3.4. Differences in Pumping Performance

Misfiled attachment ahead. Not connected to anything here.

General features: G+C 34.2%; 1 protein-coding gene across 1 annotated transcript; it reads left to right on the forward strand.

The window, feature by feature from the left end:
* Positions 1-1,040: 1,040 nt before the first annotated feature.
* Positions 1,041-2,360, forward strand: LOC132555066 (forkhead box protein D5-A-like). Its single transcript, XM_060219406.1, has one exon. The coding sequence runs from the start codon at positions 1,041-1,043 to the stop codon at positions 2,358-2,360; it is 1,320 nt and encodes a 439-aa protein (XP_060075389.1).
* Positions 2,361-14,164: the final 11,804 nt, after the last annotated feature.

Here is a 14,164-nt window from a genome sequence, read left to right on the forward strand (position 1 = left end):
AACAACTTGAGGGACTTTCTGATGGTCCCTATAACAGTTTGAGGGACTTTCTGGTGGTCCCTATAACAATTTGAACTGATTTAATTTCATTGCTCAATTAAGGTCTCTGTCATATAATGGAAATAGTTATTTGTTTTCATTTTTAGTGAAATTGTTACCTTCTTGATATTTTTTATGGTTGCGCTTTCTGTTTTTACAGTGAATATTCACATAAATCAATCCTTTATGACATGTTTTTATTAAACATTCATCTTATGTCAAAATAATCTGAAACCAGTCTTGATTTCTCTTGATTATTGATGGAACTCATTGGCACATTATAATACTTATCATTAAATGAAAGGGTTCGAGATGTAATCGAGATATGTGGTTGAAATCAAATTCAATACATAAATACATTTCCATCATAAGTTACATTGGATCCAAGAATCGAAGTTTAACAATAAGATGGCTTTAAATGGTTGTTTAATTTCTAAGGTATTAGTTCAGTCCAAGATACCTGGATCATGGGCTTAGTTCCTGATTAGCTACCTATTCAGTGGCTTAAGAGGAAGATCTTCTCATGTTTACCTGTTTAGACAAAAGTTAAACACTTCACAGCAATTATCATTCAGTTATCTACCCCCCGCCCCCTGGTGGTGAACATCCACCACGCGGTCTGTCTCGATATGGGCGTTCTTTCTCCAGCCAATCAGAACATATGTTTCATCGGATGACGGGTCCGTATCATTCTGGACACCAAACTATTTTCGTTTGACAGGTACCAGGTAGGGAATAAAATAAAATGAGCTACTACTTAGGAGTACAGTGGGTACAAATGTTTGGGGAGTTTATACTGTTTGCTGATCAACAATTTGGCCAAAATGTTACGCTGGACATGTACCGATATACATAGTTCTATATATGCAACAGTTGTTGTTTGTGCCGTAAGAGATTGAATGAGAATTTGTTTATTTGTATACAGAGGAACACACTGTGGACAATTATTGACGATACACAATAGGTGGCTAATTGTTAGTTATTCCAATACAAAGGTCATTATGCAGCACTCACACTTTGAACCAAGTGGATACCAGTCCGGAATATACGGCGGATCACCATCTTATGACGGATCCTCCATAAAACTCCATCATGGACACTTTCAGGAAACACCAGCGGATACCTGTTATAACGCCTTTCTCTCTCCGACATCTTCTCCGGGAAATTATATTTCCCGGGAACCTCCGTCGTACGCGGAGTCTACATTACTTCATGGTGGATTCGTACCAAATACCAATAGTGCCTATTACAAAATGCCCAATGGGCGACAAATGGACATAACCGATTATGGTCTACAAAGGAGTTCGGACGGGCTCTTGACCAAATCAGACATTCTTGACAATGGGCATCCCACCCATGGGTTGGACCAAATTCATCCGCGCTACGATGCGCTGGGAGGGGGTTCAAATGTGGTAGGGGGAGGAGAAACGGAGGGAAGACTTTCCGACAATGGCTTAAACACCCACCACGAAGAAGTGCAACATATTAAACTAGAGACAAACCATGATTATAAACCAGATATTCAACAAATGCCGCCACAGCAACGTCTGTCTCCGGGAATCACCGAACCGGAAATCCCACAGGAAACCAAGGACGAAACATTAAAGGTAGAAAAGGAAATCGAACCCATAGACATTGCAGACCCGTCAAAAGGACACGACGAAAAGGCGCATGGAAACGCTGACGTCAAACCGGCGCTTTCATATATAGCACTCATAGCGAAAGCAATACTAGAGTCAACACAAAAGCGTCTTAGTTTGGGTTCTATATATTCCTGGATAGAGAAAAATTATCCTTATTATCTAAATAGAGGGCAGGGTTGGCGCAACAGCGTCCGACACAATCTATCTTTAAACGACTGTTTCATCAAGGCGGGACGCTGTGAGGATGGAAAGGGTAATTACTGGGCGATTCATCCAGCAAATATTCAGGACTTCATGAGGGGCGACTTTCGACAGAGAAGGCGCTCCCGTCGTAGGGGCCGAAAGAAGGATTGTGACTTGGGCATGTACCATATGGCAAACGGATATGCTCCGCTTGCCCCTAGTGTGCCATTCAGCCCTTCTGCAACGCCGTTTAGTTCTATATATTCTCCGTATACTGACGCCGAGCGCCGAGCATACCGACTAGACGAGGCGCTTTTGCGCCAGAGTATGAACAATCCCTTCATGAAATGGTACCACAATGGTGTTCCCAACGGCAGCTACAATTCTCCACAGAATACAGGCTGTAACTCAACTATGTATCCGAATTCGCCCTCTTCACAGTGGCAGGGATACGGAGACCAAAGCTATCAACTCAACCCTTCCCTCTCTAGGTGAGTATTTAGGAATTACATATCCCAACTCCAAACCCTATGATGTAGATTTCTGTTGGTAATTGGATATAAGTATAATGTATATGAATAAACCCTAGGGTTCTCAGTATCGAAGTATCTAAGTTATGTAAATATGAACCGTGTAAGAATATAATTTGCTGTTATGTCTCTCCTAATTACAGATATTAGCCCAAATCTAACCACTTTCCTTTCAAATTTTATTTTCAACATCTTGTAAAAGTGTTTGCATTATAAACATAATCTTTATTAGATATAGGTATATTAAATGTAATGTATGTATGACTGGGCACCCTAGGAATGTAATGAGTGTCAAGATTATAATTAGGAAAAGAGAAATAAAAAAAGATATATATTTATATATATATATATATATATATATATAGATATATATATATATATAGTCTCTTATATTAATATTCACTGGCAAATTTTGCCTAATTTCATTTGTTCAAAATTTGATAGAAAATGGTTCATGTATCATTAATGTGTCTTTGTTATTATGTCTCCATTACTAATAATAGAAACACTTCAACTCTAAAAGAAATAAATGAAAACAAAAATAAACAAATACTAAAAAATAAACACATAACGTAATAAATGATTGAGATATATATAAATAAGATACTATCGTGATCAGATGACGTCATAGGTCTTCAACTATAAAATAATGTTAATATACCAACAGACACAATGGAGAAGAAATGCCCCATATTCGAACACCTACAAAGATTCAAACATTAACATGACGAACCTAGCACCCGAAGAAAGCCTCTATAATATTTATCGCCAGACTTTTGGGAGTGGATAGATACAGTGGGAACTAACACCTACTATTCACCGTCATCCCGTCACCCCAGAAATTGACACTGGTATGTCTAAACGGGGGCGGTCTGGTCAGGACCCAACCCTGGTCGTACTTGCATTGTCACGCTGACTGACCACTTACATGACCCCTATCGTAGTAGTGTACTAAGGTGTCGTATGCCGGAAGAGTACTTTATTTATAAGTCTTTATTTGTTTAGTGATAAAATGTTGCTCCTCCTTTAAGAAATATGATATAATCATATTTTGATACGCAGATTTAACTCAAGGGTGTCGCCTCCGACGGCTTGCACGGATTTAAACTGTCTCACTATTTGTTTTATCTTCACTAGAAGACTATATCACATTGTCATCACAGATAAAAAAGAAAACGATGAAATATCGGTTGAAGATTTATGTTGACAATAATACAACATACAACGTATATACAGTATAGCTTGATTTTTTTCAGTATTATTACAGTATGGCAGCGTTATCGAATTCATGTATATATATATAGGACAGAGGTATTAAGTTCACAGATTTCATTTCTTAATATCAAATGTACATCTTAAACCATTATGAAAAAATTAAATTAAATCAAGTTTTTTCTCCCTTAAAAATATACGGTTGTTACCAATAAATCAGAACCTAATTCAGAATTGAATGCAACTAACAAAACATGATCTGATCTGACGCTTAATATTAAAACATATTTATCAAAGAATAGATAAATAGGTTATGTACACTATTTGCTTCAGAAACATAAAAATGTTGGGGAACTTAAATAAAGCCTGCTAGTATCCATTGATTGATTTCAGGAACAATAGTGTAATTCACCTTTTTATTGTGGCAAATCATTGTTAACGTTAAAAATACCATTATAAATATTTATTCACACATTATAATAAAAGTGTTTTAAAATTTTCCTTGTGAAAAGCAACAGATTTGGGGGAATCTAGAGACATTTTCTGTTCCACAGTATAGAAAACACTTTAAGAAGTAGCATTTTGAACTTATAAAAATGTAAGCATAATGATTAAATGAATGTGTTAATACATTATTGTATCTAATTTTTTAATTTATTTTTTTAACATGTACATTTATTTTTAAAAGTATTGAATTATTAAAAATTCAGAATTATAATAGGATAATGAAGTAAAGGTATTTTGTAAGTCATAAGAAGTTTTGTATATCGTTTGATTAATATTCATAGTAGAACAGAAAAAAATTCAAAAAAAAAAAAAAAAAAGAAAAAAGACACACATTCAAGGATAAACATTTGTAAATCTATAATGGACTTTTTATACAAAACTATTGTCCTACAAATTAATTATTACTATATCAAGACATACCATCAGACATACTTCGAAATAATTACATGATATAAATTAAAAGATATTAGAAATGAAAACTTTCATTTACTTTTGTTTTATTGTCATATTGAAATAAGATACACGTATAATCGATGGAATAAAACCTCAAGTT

The above-mentioned characteristics in the behavior of our Liebau-effect pump obviously were not affected by a change of its geometrical configuration from a straight to a looped tube. However, with respect to the pumping performance, as expressed by the maximum pressure heads and the average flow rates generated by a pump, our experiments disclosed striking differences between the straight tube and looped tube configurations of our Liebau-effect pump. Compared to the straight tube configuration, the looped tube configuration was able to generate higher maximum pressure heads (Figure 7) and higher average flow rates when tested at the same compression frequencies (Figure 8). These two effects were especially significant in cases of high viscous fluid pumping (experimental set 2). Here, both, the maximum pressure heads and the average flow rates generated by the looped tube configuration were always significantly higher than the corresponding values generated by the straight tube configuration (Figure 7B and Figure 8B). Increase in the maximum pressure heads achieved by the looped configuration ranged from 137% to 214%, while increase in the average flow rates ranged from 31% to 72%. In cases of low viscous fluid pumping (experimental set 1), however, the picture was not so simple. Here, only the values of the maximum pressure heads generated by the looped tube configuration always exceeded those generated by the straight tube configuration (Figure 7A; increase ranged from 25% to 270%). The average flow rates, on the other hand, did not show a consistent pattern. The flow rates generated by the looped tube configuration sometimes were similar (at 2.0 Hz (+1%) and 2.5 Hz (+2%)), higher (at 0.5 Hz (+96%) and 3 Hz (+10%)), or even lower (at 1.0 Hz (−20%) and 1.5 Hz (−10%)) than those generated by the straight tube configuration (Figure 8A).